“And he never came from a bad place with it. It was always a constructive place, but he did become more comfortable as a vocal leader later on. But he’s only able to do that because he was able to backup what he was able to do by playing hard himself.”
Despite his improvements, Fall went undrafted in the 2019 NBA Draft. But, that hasn’t stopped him from working to try to earn a spot with the Celtics.
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Even after all he’s gone through – leaving his country, traveling to America, learning a different language, finding a high school, learning a new sport, getting recruited, fighting NCAA ineligibility, and grinding through Summer League after not getting drafted – Fall is the first one to try to help someone who he very well could’ve been competing against for a shot with the Celtics.
Fall never hesitated to help Boston center Robert Williams during Summer League play, who competed in 32 games last season for the Celtics, but has yet to crack into the team’s regular rotation.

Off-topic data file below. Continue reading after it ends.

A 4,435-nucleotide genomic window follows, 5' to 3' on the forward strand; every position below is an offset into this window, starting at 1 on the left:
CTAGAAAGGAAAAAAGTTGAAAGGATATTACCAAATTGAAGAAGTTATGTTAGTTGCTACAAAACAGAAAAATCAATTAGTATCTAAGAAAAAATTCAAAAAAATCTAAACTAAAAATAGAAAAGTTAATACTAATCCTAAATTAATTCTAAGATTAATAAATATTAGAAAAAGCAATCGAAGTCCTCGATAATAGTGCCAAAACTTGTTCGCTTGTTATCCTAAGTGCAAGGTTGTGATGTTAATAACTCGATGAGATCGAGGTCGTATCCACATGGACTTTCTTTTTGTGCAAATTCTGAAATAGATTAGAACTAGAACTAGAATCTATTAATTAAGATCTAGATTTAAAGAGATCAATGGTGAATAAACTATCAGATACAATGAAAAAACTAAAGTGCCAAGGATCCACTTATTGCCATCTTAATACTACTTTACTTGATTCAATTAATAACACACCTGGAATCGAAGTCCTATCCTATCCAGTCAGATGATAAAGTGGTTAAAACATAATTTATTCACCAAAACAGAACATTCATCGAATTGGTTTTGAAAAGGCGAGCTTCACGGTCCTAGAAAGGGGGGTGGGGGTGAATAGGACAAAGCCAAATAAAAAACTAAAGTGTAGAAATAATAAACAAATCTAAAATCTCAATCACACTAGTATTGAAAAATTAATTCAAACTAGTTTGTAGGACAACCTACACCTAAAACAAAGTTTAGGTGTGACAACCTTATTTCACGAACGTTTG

“Tack taught me about patience,” Williams told The Boston Herald. “He taught me about patience and about listening. He soaks up everything. …But I learned a lot from him. I love Tacko, man. Tacko prepared me for a lot.”
According to Laing, Fall has always been patient – even off the court. Even when UCF was flying commercial.
“You can imagine the attention walking through the airports around the country that they would see him,” Laing said. “We’d even try to guard him somewhat and protect him from the constant barrage of people and all the pictures and that kind of thing.”